"We'll keep an eye on them. And you watch yourself. Don't let them make you."

"I won't."

There's a moment's hesitation before Paul adds, "I'm happy for you, kiddo," but he doesn't sound especially happy.

"Thanks. Sorry that I...woke you. Go back to sleep."

I hang up the phone and stay there on the floor, dissatisfied with the conversation. I'm half-hoping there'll be a tap at the door and my dad will be there, that his Shaolin instincts will lead him to me again. But that doesn't happen.

With a groan, I push myself up and fall face first onto the bed. I turn my head to one side and stare at the green numbers on the clock. Then I roll onto my back and pretend I'm in a hospital bed. I pretend I'm my dad, lying there full of smoke, opening my eyes and I wonder what he thought of me right then. He didn't recognize me -- or did he? I thought there was something in his eyes right at first. But later, when he said "Peter", I thought that was when he recognized me.

I roll onto my side. What did he say about Central Park? Yeah, that it must be hot. God, how I've missed his dry wit. When I was a kid, I couldn't always tell if he was serious or joking. I'm sure I'll be able to tell now though.

I wonder what he thought of me. All grown up. He looked so sick, so small and fragile against those white sheets. Until he grabbed me by the tie! Yeah, my dad's as strong as he used to be.

And that hair! It's terrific, I've never seen him with hair. It's so long, he looks like a hippie. Well, that's my dad, always marching to a different beat. I wonder if he still wears robes? At the fire, I don't remember what he was wearing, nothing special, I guess. I mean, what do you ever wear to a fire? God, why didn't I go to him then, two nights ago when I watched him collapse on the street? I couldn't take my eyes off him, because there was something so familiar....

I wonder if he lived in that building. Could he have been in town for years and I never saw him?

I raise my right arm in the air and try to repeat that gesture he made with his hand. I can do it easily -- and why not, I saw it often enough at the temple.

So I'm supposed to see with more than my eyes, hmm? I grin. Yeah, I've heard that one before! Just because I said-- My smile fades as I think about what I said to him. All the anger that came pouring out. All those emotions -- disbelief, joy, love, grief -- turned into bitterness. All I really wanted was for him to hold me and tell me everything was all right again. I wanted to be twelve and for the last fifteen years to be just another nightmare.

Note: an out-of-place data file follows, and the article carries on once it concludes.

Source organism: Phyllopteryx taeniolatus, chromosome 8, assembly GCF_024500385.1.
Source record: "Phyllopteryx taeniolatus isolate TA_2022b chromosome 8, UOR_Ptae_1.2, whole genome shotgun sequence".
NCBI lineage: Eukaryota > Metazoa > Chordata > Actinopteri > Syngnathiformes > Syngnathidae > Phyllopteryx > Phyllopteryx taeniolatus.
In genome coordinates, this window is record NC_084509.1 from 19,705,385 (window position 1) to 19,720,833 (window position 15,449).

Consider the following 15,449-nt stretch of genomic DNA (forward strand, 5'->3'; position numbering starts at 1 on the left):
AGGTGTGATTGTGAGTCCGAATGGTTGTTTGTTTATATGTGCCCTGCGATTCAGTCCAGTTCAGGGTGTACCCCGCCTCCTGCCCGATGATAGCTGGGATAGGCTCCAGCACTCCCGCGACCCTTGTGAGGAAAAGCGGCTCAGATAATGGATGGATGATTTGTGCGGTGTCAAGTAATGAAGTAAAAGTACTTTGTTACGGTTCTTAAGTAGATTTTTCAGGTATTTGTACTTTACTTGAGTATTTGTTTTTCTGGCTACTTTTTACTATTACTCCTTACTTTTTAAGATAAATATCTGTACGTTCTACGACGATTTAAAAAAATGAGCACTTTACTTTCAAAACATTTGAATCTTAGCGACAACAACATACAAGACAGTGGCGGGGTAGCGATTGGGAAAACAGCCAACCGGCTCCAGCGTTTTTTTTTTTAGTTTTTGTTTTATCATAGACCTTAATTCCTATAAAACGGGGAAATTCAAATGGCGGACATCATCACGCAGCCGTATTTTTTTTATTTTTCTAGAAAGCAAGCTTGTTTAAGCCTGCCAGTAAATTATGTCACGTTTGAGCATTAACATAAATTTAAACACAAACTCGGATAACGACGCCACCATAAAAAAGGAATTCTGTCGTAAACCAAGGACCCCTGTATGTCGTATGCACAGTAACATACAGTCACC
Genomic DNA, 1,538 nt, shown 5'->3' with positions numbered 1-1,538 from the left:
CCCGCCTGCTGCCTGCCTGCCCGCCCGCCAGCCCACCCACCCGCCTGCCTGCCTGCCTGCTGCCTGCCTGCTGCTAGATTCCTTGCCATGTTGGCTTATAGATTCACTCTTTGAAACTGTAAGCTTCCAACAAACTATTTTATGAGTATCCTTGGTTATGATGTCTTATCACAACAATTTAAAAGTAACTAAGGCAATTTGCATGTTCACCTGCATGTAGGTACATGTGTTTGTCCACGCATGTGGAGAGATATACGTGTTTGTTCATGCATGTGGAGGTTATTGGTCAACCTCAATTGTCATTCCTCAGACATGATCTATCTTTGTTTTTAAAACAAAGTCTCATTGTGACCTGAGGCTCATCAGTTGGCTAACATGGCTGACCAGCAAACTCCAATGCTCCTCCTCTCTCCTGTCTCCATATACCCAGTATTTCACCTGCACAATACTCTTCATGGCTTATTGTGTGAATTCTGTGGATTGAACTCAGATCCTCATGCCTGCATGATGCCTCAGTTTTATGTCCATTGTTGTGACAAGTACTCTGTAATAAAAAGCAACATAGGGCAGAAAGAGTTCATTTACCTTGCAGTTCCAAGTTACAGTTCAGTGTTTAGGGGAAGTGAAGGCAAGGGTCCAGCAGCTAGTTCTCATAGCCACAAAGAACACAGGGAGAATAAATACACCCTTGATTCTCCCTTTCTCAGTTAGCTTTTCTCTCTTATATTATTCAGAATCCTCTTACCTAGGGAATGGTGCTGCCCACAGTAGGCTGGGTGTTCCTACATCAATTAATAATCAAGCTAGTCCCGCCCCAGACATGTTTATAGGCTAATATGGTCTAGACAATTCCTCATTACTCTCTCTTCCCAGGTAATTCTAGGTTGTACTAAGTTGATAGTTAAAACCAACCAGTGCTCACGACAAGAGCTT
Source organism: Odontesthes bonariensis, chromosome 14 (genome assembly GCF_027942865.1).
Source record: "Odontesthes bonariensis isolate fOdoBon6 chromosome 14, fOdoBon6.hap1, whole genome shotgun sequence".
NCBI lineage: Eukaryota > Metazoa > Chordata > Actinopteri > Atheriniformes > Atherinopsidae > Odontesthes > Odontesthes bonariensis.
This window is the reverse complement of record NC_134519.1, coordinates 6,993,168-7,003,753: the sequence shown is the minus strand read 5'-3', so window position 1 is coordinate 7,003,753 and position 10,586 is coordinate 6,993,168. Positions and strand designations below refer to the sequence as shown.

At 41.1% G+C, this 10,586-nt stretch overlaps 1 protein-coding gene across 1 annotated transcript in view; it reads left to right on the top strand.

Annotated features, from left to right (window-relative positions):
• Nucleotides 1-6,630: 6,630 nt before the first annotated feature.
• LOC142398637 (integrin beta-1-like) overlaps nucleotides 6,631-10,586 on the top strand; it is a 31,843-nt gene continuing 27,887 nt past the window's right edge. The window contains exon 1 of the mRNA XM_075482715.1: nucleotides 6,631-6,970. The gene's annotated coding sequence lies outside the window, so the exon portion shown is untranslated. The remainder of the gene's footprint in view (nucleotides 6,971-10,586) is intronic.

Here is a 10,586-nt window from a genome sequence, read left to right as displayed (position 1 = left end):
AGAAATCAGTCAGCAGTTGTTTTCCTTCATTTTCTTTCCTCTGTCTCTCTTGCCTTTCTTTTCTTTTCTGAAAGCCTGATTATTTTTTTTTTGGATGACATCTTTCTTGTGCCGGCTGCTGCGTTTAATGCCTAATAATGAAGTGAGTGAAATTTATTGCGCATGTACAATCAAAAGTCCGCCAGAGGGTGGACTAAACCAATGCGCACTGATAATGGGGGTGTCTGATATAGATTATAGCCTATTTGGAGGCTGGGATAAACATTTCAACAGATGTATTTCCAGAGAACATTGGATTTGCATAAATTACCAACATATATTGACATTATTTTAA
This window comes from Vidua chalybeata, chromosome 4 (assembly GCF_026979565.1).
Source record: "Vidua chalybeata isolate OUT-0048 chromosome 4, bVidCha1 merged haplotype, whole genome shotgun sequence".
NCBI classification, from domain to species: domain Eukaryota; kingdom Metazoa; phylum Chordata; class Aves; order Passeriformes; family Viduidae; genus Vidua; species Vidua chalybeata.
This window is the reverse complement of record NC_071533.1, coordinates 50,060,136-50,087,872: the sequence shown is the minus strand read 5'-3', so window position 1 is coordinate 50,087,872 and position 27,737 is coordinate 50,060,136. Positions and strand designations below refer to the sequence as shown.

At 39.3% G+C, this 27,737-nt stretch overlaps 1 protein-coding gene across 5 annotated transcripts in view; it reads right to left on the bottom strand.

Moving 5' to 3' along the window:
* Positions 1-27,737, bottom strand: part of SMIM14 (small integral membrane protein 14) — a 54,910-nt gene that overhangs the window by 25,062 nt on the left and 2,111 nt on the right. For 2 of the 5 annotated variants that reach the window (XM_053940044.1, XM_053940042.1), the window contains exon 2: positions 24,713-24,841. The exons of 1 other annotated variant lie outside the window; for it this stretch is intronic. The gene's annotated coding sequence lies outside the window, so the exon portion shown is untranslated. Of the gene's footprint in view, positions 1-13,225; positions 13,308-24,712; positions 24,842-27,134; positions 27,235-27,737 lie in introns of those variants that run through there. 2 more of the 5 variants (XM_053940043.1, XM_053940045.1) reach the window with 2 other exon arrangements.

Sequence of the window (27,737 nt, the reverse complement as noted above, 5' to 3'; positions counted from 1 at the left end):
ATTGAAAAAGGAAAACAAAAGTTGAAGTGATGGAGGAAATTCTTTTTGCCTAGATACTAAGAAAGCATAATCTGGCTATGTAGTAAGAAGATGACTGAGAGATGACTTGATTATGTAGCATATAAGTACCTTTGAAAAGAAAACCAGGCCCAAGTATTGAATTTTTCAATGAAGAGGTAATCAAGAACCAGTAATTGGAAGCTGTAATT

I wish he'd found me a long time ago.

I can't fall asleep. I get up and go to the window again. The pinpoints of light blur, taking me back in time...

...dusk at the temple, standing in the courtyard that was generously filled with flowers and blossoming trees. My father and the other monks lighting candles. Darkness gradually sliding over the temple, creating an eerie scene: dots of light, stars in the moonless sky, flickering flames here on earth. There was a communion between them and us, and a beauty I didn't appreciate until I lost it....

I have to stop thinking and get some sleep or I'll be no good tomorrow. Tomorrow -- today will be an important day. Gotta keep on my toes, watch what Tan is up to. Something is about to break, I can feel it. I got a job to do. I have to pay attention, be alert, keep my cover intact--

And find my father. Today I have to find my father.

Today I'm going to be with my father.

God. I never thought I'd be able to say those words again.


The Old One whispered two words to me as I placed his weakened body on the bed in the attic room of Mr. Sho's house: "My medicines."

He did not mean medicines for himself, bottles of pills left behind when we fled the hospital. He was thinking of others.

That is why I am standing here in the doorway of a burned-out husk, the Old One's home. It seems impossible that any of the delicate herbs will have survived the inferno, yet I know many things that appear fragile on the surface have cores of solid iron.

I run my forefinger through the soot that coats the mantle of the old fireplace and bring it to my nose. It smells of a mixture of herbs, and for a moment I despair. But I remind myself that even in the darkest of times, an ember of hope may fan into a flame.

So it is in this room.

So it must be with Peter.

My eyes close when I think of what has become of my son. I relive yesterday morning and the joy of our reunion -- I thought I would never again know such happiness in my life. In one glorious moment, my years of grief were lifted and my spirit was set free. When Peter's anger and bitterness descended on me, my joy was tempered with pain for what he had suffered; yet at last we were together again and I believed we could conquer anything.